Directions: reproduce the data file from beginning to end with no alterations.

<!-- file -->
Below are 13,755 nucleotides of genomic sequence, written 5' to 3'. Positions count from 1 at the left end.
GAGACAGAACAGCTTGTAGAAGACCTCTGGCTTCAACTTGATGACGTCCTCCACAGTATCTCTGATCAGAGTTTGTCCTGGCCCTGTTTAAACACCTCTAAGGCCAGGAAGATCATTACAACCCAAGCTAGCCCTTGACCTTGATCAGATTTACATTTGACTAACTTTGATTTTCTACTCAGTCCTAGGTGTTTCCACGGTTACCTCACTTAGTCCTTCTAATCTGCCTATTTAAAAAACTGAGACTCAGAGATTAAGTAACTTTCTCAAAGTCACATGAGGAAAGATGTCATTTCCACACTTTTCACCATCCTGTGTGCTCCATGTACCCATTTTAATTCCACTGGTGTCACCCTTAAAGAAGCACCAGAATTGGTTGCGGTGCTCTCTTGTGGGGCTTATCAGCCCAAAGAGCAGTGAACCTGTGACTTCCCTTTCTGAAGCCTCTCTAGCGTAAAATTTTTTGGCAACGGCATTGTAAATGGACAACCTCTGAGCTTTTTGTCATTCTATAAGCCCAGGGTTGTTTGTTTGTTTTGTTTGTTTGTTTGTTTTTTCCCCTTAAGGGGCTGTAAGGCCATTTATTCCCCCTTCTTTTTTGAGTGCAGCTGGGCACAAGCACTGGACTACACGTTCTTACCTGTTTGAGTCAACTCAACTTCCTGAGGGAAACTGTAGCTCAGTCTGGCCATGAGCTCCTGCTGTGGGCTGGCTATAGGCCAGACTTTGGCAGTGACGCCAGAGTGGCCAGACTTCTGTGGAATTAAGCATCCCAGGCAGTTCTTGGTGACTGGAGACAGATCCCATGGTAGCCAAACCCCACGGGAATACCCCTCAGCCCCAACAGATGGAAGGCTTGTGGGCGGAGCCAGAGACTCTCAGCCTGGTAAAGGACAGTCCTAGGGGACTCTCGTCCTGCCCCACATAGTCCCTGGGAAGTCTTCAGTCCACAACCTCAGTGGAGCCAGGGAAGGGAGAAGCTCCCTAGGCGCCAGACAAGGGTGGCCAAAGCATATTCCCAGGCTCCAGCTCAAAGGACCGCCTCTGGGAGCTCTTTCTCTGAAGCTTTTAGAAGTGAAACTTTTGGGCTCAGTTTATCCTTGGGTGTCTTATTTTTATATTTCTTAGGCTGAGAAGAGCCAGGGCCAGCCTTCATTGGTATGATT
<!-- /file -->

Below are 13,755 nucleotides of genomic sequence, written 5' to 3'. Positions count from 1 at the left end.
GAGACAGAACAGCTTGTAGAAGACCTCTGGCTTCAACTTGATGACGTCCTCCACAGTATCTCTGATCAGAGTTTGTCCTGGCCCTGTTTAAACACCTCTAAGGCCAGGAAGATCATTACAACCCAAGCTAGCCCTTGACCTTGATCAGATTTACATTTGACTAACTTTGATTTTCTACTCAGTCCTAGGTGTTTCCACGGTTACCTCACTTAGTCCTTCTAATCTGCCTATTTAAAAAACTGAGACTCAGAGATTAAGTAACTTTCTCAAAGTCACATGAGGAAAGATGTCATTTCCACACTTTTCACCATCCTGTGTGCTCCATGTACCCATTTTAATTCCACTGGTGTCACCCTTAAAGAAGCACCAGAATTGGTTGCGGTGCTCTCTTGTGGGGCTTATCAGCCCAAAGAGCAGTGAACCTGTGACTTCCCTTTCTGAAGCCTCTCTAGCGTAAAATTTTTTGGCAACGGCATTGTAAATGGACAACCTCTGAGCTTTTTGTCATTCTATAAGCCCAGGGTTGTTTGTTTGTTTTGTTTGTTTGTTTGTTTTTTCCCCTTAAGGGGCTGTAAGGCCATTTATTCCCCCTTCTTTTTTGAGTGCAGCTGGGCACAAGCACTGGACTACACGTTCTTACCTGTTTGAGTCAACTCAACTTCCTGAGGGAAACTGTAGCTCAGTCTGGCCATGAGCTCCTGCTGTGGGCTGGCTATAGGCCAGACTTTGGCAGTGACGCCAGAGTGGCCAGACTTCTGTGGAATTAAGCATCCCAGGCAGTTCTTGGTGACTGGAGACAGATCCCATGGTAGCCAAACCCCACGGGAATACCCCTCAGCCCCAACAGATGGAAGGCTTGTGGGCGGAGCCAGAGACTCTCAGCCTGGTAAAGGACAGTCCTAGGGGACTCTCGTCCTGCCCCACATAGTCCCTGGGAAGTCTTCAGTCCACAACCTCAGTGGAGCCAGGGAAGGGAGAAGCTCCCTAGGCGCCAGACAAGGGTGGCCAAAGCATATTCCCAGGCTCCAGCTCAAAGGACCGCCTCTGGGAGCTCTTTCTCTGAAGCTTTTAGAAGTGAAACTTTTGGGCTCAGTTTATCCTTGGGTGTCTTATTTTTATATTTCTTAGGCTGAGAAGAGCCAGGGCCAGCCTTCATTGGTATGATT